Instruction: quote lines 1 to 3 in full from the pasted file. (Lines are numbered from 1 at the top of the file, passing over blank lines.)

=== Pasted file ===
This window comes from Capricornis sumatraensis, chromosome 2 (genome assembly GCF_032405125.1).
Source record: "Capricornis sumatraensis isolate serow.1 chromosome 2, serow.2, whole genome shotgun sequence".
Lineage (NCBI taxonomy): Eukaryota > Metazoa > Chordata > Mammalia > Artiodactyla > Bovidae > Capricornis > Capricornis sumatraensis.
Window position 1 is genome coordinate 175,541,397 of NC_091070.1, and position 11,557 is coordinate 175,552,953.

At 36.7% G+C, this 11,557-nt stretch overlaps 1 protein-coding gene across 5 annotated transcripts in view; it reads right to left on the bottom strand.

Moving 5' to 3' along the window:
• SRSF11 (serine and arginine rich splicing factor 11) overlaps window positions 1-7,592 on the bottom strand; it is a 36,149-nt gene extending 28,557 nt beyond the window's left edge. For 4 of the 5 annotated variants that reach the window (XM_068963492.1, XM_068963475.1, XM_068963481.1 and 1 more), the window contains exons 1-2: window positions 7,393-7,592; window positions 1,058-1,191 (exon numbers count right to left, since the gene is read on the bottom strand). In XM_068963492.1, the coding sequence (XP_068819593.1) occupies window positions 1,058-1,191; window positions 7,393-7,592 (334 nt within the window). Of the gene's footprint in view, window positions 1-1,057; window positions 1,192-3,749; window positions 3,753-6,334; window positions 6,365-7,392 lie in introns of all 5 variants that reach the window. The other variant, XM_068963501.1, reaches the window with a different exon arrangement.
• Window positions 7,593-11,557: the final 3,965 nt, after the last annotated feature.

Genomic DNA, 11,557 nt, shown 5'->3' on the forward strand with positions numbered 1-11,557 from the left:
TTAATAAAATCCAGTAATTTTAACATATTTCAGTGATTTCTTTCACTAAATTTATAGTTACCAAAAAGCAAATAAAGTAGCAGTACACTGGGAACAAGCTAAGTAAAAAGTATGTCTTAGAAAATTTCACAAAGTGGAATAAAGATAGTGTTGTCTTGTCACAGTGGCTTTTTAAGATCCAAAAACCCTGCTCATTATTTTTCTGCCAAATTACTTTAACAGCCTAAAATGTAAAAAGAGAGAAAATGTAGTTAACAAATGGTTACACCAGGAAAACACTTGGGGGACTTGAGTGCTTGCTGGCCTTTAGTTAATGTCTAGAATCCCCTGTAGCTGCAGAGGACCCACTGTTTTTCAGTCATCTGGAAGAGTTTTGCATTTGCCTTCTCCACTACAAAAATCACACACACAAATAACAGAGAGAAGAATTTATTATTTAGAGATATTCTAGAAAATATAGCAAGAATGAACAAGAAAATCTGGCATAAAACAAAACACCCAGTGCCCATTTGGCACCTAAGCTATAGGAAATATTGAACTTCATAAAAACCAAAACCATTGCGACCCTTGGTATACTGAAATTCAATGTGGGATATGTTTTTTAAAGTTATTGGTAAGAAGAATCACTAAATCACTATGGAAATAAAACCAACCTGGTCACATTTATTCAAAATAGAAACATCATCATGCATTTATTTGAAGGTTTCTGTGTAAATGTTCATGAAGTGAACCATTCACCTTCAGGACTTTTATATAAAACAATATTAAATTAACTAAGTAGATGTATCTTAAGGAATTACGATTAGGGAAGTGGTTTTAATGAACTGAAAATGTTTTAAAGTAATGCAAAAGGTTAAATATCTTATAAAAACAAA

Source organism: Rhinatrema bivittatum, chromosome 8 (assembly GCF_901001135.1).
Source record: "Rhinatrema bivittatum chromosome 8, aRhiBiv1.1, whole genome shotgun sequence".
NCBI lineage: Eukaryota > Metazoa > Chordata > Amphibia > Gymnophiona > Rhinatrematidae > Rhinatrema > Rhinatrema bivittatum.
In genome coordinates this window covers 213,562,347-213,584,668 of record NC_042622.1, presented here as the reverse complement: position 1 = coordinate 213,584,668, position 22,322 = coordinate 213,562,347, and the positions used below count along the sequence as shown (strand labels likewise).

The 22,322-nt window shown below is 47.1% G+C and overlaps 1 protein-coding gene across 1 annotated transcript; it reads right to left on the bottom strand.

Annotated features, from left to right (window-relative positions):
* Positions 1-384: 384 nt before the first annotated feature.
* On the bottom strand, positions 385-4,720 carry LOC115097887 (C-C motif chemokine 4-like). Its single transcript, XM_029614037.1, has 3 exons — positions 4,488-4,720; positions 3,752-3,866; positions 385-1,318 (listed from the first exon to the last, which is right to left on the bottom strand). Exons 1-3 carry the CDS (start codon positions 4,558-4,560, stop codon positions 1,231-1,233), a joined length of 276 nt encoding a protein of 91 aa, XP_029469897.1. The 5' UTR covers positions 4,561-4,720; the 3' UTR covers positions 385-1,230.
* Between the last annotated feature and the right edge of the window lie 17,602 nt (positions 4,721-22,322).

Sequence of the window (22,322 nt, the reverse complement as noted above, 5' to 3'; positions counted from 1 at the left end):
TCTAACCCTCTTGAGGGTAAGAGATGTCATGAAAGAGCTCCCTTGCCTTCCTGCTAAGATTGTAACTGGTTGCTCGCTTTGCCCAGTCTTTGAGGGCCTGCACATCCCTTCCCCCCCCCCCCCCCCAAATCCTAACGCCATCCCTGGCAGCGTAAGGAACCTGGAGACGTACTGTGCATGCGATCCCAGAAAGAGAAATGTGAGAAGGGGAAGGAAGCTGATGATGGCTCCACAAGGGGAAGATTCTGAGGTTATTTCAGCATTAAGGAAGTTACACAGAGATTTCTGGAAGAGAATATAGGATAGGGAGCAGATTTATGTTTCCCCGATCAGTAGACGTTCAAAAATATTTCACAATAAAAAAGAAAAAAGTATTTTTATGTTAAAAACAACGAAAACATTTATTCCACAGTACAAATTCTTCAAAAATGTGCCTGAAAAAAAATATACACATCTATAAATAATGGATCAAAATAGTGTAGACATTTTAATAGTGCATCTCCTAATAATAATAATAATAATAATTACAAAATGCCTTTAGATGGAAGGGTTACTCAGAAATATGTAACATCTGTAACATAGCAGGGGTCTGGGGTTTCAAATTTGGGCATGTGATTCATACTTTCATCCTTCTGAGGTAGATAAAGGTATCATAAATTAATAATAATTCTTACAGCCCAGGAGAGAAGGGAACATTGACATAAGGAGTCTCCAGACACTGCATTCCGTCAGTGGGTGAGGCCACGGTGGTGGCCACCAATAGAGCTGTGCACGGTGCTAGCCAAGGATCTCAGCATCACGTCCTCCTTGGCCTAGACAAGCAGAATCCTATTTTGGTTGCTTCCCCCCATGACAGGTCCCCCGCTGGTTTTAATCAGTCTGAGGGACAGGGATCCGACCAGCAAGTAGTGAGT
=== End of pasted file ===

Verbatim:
This window comes from Capricornis sumatraensis, chromosome 2 (genome assembly GCF_032405125.1).
Source record: "Capricornis sumatraensis isolate serow.1 chromosome 2, serow.2, whole genome shotgun sequence".
Lineage (NCBI taxonomy): Eukaryota > Metazoa > Chordata > Mammalia > Artiodactyla > Bovidae > Capricornis > Capricornis sumatraensis.